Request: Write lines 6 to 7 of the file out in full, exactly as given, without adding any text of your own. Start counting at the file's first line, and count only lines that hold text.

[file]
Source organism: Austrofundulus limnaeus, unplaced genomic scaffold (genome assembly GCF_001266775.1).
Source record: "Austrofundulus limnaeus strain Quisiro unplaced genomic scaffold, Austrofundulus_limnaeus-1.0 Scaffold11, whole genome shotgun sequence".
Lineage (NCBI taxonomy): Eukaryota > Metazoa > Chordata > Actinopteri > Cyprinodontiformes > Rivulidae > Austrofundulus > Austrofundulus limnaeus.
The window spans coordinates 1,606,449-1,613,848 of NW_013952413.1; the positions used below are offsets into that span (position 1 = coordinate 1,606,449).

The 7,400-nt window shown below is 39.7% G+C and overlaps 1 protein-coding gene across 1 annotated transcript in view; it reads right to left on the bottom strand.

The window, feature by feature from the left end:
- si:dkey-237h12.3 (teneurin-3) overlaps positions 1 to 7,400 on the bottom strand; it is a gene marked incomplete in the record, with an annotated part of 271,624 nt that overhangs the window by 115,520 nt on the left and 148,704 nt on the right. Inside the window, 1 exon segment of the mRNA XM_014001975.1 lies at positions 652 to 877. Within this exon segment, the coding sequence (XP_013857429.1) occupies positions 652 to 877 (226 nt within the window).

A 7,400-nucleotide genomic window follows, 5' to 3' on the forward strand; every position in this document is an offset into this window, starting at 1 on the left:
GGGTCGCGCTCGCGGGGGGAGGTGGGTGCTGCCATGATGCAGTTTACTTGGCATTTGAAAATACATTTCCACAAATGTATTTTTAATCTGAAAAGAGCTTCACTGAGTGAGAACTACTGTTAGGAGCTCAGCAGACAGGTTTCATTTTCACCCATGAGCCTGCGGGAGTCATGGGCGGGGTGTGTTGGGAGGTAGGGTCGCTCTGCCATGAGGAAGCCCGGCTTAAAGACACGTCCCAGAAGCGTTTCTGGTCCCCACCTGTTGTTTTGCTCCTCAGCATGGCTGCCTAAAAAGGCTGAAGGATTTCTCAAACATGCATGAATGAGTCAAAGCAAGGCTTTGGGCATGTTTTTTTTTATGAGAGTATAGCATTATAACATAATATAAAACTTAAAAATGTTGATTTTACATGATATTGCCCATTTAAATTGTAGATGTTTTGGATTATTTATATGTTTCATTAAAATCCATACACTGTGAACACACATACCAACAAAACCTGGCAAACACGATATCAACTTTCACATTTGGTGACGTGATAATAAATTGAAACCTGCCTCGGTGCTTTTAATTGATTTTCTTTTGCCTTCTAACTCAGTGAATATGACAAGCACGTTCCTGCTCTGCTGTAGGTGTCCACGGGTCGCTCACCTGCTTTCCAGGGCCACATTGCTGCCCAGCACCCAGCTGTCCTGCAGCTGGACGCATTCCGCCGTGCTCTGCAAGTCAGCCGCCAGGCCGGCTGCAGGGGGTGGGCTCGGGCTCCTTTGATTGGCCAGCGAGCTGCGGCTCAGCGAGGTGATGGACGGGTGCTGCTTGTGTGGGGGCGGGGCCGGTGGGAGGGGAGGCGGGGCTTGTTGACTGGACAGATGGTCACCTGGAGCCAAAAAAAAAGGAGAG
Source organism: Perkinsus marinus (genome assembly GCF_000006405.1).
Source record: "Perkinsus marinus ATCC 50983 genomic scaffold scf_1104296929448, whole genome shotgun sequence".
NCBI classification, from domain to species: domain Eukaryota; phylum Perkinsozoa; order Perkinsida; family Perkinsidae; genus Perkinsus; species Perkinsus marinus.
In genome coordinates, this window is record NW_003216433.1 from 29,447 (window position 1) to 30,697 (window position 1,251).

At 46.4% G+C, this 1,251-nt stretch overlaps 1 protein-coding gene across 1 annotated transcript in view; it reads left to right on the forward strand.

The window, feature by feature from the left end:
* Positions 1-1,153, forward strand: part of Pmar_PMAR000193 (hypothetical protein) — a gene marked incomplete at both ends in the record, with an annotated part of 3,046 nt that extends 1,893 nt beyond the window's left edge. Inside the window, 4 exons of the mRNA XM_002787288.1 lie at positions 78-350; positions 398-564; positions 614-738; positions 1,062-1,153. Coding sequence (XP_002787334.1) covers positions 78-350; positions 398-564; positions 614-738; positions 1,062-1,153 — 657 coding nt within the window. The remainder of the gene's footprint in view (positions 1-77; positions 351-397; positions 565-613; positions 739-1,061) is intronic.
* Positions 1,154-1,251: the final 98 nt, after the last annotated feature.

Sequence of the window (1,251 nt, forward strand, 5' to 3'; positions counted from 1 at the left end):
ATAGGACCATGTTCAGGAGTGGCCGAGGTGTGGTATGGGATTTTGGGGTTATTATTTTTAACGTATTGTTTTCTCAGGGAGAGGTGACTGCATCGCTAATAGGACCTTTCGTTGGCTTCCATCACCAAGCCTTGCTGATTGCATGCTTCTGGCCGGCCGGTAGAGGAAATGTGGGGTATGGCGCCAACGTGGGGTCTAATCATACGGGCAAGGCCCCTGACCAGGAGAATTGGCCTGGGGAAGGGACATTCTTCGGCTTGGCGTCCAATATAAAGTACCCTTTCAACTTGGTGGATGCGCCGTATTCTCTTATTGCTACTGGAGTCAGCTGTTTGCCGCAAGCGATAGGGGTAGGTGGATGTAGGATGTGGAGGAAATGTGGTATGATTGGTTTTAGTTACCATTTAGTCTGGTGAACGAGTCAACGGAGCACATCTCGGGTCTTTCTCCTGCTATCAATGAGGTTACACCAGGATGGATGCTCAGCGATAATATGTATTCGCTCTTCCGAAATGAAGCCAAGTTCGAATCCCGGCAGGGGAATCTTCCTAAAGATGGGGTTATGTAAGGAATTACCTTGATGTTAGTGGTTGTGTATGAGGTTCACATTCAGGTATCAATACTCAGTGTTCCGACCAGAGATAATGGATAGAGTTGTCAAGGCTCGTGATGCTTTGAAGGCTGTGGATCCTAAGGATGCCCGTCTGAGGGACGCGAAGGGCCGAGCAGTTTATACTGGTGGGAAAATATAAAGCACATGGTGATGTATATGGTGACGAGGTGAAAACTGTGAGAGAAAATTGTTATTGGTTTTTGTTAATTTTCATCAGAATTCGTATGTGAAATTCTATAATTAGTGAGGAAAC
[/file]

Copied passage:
The window, feature by feature from the left end:
- si:dkey-237h12.3 (teneurin-3) overlaps positions 1 to 7,400 on the bottom strand; it is a gene marked incomplete in the record, with an annotated part of 271,624 nt that overhangs the window by 115,520 nt on the left and 148,704 nt on the right. Inside the window, 1 exon segment of the mRNA XM_014001975.1 lies at positions 652 to 877. Within this exon segment, the coding sequence (XP_013857429.1) occupies positions 652 to 877 (226 nt within the window).